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March 25, 2009


BBC - Primary school pupils should learn how to blog and use internet sites like Twitter and Wikipedia and spend less time studying history, it is claimed. . . The Guardian newspaper says draft copies it has seen shows pupils will no longer have to study the Victorian period or the Second World War. . . The review of the primary school curriculum was commissioned by Schools Secretary Ed Balls last year and is being drawn up by Sir Jim Rose, former chief of England's schools watchdog, Ofsted.

The Guardian said the draft review requires primary school children to be familiar with blogging, podcasts, Wikipedia and Twitter as sources of information and forms of communication.

They must gain "fluency" in handwriting and keyboard skills, and learn how to use a spellchecker alongside how to spell, the article said.

The government says history will still be studied. Every child would learn two key periods of British history but it would be up to the school to decide which ones. While schools would still be able to opt to teach Victorian history or the Second World War, they would not be required to, the Guardian said.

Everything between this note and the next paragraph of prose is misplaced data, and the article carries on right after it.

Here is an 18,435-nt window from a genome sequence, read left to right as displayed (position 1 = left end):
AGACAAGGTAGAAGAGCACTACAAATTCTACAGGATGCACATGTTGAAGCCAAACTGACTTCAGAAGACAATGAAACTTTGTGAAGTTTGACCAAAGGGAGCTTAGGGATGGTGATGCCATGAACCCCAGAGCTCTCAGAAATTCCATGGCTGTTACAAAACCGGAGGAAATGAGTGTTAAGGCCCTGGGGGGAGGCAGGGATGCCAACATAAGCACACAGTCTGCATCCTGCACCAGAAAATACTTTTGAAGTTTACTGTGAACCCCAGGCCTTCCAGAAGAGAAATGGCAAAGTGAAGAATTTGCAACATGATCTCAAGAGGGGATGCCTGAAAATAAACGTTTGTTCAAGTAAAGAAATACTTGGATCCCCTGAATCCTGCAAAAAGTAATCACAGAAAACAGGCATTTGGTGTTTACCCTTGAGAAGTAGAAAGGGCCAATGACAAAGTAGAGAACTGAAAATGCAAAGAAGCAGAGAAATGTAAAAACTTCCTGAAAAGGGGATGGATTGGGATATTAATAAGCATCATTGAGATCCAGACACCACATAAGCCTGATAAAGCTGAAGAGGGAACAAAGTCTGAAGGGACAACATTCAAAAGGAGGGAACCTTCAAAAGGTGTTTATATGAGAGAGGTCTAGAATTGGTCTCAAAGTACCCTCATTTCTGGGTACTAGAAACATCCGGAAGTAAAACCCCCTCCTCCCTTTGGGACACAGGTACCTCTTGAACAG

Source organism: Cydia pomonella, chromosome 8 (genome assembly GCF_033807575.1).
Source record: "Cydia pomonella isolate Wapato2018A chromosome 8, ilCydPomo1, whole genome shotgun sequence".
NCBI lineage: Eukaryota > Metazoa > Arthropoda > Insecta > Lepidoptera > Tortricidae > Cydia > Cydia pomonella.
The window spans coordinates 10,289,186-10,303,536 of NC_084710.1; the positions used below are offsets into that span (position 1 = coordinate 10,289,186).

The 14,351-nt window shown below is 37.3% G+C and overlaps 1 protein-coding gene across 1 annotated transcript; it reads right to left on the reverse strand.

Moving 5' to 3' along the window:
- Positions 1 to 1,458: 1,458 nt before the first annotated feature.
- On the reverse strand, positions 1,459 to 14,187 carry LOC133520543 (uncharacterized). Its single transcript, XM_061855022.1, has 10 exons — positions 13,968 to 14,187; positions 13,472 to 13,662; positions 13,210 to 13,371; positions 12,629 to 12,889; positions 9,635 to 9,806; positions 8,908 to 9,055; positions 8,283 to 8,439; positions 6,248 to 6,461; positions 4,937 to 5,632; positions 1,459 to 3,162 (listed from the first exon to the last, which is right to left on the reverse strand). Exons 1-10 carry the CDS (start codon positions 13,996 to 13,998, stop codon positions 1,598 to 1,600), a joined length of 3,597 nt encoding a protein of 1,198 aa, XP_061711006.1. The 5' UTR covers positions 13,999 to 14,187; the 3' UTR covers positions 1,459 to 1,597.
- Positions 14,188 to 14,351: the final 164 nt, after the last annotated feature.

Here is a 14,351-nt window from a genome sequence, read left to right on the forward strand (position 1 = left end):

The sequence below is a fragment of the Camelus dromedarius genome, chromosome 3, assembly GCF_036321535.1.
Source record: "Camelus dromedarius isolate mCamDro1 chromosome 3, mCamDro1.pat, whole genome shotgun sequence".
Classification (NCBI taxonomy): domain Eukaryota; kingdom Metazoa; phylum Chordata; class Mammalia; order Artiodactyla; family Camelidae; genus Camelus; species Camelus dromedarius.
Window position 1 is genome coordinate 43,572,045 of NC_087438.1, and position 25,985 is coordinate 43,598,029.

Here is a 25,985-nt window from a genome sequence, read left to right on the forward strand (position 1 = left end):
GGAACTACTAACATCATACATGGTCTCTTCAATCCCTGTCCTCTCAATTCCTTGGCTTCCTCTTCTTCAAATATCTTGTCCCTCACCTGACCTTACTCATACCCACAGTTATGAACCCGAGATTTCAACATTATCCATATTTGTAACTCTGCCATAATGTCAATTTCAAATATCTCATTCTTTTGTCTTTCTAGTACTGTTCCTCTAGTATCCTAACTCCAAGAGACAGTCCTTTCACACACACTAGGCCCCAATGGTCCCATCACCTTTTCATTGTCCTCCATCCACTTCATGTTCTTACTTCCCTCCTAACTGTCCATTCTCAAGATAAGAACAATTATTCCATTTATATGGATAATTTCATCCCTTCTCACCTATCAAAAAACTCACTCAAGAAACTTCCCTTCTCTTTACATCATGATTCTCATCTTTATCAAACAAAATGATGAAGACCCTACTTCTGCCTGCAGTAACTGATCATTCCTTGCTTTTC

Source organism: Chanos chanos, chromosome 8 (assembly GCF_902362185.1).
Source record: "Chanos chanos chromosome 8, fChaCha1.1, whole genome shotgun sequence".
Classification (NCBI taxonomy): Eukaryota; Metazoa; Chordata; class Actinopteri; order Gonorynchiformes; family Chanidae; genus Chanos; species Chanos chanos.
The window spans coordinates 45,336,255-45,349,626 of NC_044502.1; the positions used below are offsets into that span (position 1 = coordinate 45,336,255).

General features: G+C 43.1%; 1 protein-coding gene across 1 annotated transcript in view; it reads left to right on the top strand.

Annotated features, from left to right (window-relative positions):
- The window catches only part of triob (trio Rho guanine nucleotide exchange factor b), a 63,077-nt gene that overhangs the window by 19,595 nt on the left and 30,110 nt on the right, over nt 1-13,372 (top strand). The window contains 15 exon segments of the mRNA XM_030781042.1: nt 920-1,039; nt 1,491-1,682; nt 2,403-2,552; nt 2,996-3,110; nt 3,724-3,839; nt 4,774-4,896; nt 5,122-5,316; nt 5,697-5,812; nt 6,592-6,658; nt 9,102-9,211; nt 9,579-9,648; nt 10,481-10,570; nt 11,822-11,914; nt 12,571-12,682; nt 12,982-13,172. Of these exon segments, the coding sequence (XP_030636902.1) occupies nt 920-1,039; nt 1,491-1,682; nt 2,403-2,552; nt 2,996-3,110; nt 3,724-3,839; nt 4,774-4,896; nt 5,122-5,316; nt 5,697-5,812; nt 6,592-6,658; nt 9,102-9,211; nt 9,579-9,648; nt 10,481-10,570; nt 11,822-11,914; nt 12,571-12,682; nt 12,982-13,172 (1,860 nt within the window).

Anonymous Mairead said...

Why should this bother anyone? When history is taught as a collection of disconnected facts to be tested by regurgitation, it really DOES have less value than learning some cultural skill.

Now, if teachers were to present the material at a useful level - as a puzzle to be solved, for example ("Why was Hitler able to come to power? What could have been done to stop him? What sort of effect would that have had?" "Where did the July 20th plotters go wrong?" "If you had been part of Wei├če Rose, what would you have wanted them to do differently, and why?") then it would be worth something.

But "In what year did Hitler order the invasion of Poland?" or "Which British fighter aeroplanes were flown most successfully against the Germans during the Battle of Britain?"? Feh! Who bloody cares.

March 27, 2009 4:25 PM  

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